What can I do if I just found out that my secretary, who has POA of my small business, took out title loans on my business vehicles and they are now in default?

UPDATED: Dec 3, 2014

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What can I do if I just found out that my secretary, who has POA of my small business, took out title loans on my business vehicles and they are now in default?

I did not authorize this and was unaware due to traveling with the business. What are my options as far as pressing charges against her. I’m sure there are other legal issues that will surface, however, I am out of state and need advice.

Asked on December 3, 2014 under Business Law, Illinois


SJZ, Member, New York Bar / FreeAdvice Contributing Attorney

Answered 8 years ago | Contributor

The problem is, if your secretary had was the attorney in fact (recipient of the POA), she presumably had the authority to do what she did; and she would also seem to have the authority to 3rd parties, like lenders, acting in good faith, so she would have had "apparent authority" (which 3rd parties may often rely on) as well. In short, based on what you write, the loans were probably legal and therefore you have to deal with them as if you had taken them out.

The above, said, even if the loans are enforceable against your business and its vehicles by lenders who acted in good faith in reliance on a POA and apparent authority, if the secretary diverted money to herself, she still committed a criminal act: conversion, which is a form of theft (diverting money or assets you have control over, but do not own, to your own benefit). You can and should press charges. You could also sue your secretary, for both conversion and breach of fiduciary duty (her duty as holder of a POA) to recover the money (or as much of it as she still has). Retain an local attorney in your town to 1) contact the police for you and start the process of pressing charges; 2) to look into a lawsuit against your secretary; and 3) to contact the lenders, since even if the loans are enforcable, you may be able to get a delay in any repossession or collections activity if you explain the situation, to give you time to deal with it. Get a referral to an local lawyer and retain him or her over the phone to start on this case while you are returning home.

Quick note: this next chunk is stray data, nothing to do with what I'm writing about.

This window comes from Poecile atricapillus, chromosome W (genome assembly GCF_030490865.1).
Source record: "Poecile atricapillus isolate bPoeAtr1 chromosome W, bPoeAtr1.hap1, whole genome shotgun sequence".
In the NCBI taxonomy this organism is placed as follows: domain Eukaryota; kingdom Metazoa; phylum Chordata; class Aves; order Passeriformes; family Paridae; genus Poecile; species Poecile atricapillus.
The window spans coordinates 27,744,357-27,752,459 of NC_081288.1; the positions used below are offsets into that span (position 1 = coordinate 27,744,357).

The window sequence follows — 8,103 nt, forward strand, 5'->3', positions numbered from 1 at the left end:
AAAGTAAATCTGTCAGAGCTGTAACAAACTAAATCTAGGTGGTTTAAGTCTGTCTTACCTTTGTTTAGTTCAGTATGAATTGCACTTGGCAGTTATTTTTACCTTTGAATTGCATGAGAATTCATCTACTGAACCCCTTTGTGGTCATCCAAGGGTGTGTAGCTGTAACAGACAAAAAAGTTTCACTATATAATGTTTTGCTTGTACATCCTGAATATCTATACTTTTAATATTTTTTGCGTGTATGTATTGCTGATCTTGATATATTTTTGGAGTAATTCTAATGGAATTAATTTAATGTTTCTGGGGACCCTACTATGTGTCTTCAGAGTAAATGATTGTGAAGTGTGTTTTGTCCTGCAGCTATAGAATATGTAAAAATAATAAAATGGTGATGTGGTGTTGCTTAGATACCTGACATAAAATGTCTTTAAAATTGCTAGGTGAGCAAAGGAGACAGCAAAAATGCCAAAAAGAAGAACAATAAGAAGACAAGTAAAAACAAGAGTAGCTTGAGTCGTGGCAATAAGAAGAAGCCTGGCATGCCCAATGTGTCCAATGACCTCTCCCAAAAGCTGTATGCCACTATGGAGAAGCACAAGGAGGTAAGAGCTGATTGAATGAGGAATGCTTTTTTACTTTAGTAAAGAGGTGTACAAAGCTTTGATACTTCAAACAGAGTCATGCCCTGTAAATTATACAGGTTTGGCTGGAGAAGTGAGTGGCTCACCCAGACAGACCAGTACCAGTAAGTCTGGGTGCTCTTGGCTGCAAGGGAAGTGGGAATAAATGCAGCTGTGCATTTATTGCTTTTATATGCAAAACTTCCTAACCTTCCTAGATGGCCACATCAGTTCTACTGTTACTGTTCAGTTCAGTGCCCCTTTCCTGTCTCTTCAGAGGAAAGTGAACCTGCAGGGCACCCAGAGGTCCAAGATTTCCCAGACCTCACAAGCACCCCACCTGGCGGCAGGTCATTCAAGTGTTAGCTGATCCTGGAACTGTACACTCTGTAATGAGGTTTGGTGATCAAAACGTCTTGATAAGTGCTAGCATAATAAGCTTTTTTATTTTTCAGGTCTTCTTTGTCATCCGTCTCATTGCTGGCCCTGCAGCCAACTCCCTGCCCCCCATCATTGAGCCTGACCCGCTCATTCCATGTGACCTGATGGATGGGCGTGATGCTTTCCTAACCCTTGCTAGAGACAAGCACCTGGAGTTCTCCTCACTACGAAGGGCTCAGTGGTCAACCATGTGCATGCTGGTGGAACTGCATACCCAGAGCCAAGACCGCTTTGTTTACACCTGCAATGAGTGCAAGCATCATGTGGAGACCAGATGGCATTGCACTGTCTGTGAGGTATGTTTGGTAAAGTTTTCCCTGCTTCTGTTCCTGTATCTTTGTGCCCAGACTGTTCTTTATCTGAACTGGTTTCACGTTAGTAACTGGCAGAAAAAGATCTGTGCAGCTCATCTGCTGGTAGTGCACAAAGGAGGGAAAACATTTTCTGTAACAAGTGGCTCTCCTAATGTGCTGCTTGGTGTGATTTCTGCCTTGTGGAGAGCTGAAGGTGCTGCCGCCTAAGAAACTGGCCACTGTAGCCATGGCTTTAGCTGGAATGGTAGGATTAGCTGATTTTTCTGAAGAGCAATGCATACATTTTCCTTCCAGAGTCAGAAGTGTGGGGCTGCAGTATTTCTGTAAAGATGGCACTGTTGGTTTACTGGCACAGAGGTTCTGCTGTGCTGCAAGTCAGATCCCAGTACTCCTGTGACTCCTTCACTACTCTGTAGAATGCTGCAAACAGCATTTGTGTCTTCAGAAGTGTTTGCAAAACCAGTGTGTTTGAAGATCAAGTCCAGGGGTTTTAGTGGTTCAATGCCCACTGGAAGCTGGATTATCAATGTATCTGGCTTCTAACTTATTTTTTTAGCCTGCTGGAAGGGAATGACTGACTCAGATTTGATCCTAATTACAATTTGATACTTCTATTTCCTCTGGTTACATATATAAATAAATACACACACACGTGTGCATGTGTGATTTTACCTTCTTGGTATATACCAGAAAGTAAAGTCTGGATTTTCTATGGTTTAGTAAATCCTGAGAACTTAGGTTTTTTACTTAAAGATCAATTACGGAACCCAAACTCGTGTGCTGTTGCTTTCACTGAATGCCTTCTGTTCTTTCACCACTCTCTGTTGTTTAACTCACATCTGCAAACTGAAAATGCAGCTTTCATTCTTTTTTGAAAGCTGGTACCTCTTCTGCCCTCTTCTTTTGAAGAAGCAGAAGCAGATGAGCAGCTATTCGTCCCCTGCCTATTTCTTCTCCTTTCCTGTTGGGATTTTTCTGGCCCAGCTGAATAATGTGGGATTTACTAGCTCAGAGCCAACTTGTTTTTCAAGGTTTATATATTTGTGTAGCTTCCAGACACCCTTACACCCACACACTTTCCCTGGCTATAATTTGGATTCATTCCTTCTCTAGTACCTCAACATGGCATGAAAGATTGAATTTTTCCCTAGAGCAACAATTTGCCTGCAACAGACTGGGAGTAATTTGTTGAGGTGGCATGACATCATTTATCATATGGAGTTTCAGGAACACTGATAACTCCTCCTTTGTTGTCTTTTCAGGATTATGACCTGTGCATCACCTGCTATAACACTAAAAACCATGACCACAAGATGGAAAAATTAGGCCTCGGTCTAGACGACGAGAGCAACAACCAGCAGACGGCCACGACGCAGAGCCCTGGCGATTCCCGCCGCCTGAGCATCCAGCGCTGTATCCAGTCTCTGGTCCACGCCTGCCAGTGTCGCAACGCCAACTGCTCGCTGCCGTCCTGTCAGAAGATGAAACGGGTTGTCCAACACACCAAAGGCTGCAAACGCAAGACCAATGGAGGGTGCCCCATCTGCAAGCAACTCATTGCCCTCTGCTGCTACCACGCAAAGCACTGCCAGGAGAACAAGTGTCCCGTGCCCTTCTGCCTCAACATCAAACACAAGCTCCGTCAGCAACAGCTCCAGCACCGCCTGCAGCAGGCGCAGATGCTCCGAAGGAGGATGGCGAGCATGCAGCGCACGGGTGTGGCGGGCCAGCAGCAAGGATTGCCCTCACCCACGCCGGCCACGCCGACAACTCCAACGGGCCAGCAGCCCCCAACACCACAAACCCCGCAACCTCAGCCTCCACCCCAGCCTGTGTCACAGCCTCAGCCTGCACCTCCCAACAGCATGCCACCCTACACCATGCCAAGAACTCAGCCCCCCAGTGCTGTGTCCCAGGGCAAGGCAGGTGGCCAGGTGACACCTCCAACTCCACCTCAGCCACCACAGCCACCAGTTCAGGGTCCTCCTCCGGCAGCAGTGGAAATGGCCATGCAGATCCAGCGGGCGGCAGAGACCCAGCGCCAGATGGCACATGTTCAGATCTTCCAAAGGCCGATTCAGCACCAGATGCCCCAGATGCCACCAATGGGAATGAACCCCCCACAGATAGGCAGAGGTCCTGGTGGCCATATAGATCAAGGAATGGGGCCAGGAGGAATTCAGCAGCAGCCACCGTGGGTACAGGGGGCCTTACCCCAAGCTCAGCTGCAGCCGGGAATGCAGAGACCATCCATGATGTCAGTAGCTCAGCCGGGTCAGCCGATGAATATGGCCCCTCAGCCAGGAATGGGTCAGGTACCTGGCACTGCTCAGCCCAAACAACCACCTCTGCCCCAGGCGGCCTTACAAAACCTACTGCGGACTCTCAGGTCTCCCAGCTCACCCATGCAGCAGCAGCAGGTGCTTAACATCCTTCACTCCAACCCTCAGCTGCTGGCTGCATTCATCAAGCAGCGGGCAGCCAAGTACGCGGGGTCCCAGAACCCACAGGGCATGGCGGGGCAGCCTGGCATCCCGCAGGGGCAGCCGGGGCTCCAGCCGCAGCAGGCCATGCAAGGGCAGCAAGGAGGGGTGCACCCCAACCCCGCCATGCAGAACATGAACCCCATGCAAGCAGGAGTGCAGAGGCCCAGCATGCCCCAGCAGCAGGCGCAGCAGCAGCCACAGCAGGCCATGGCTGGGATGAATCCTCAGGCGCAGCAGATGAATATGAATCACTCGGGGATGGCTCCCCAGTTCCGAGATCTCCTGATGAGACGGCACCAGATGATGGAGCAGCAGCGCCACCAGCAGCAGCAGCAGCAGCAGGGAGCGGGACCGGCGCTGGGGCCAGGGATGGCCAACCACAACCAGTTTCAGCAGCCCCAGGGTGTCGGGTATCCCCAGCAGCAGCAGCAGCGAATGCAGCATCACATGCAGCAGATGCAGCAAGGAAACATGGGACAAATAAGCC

IMPORTANT NOTICE: The Answer(s) provided above are for general information only. The attorney providing the answer was not serving as the attorney for the person submitting the question or in any attorney-client relationship with such person. Laws may vary from state to state, and sometimes change. Tiny variations in the facts, or a fact not set forth in a question, often can change a legal outcome or an attorney's conclusion. Although AttorneyPages.com has verified the attorney was admitted to practice law in at least one jurisdiction, he or she may not be authorized to practice law in the jurisdiction referred to in the question, nor is he or she necessarily experienced in the area of the law involved. Unlike the information in the Answer(s) above, upon which you should NOT rely, for personal advice you can rely upon we suggest you retain an attorney to represent you.

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